Scientists will soon have a new research facility at the IISD Experimental Lakes Area.

Through FedNor’s Northern Ontario Development Program, $180,000 has been pledged to hire engineers to prepare designs for the Centre for Climate and Lake Learning; a new knowledge-based ecotourism centre in the Kenora area.

Ecotourism involves travelling to natural areas within the environment, sustains the well-being of the local population and involves interpretation and education. It’s known as one of the fastest-growing sectors of the travel industry worldwide.

“In a time of increasing population and climate changes, the ground-breaking research at IISD-ELA is more critical than ever,” said Matthew McCandless, Senior Director of the IISD Experimental Lakes Area.

“The Centre for Climate and Lake Learning will be a hub for environmental education and outreach for Northwestern Ontario—allowing us to create a unique eco-tourism experience, furthering our research and advancing our understanding of aquatic ecosystems, while welcoming and educating local communities on the health of freshwater.”

THE IISD-ELA is the only place on earth where researchers can experiment on over 50 real lakes and watersheds to discover the long-term impact of human activities within the natural environment.

For the last 53 years, those lakes and researchers have taught us what causes algal blooms; the effects of acid rain, mercury, dams and oil spills on fresh water and much more, including tracking a roughly half-degree increase in northwestern Ontario’s temperatures each decade.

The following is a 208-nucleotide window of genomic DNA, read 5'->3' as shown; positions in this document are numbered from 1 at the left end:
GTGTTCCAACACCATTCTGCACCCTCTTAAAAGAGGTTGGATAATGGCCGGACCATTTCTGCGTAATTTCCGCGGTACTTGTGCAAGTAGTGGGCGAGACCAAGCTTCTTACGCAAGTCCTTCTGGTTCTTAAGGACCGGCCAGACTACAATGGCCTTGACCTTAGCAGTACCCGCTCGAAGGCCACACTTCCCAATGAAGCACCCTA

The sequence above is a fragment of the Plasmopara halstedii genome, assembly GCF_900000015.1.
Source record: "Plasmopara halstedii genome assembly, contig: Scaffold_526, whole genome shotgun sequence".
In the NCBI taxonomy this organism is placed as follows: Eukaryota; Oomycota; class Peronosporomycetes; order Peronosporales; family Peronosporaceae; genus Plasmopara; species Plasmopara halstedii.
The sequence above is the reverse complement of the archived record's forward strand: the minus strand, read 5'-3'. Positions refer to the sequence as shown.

The state-of-the-art Centre for Climate and Lake Learning facility is expected to provide a boost for local tourism initiatives by attracting more visitors to the area, will be built with Indigenous culture and values, and aims to host researchers and students from around the world.

“Canadian tourism operators and those working within the industry have demonstrated incredible resilience over the past year,” said Mélanie Joly, Minister of Economic Development and Official Languages and Minister responsible for FedNor.

“Investments in capacity-building projects, like the one announced today, help us look beyond the pandemic to a future when tourists once again turn to Canada for travels and adventures. Our message is clear: We’ve been there for you with immediate measures and we are here for you now to ensure that our economy comes roaring back.”

In 2019, Ottawa pledged $40,500 to expand their freshwater research, along with a $30,000 provincial investment to prepare designs to guide a new Water Science Education and Training Centre. The centre allows high school and university students to participate in the ELA’s field biology program.

These recent investments are on top of the Province of Manitoba’s $6 million over six years to support the facility, announced in 2016, along with Ontario’s $2 million in funding annually.

Formerly managed by the federal government, the Experimental Lakes Area was transferred to the International Institute for Sustainable Development in 2014, after Ottawa’s funding cuts in 2012. It’s been an ongoing scientific research site since 1968.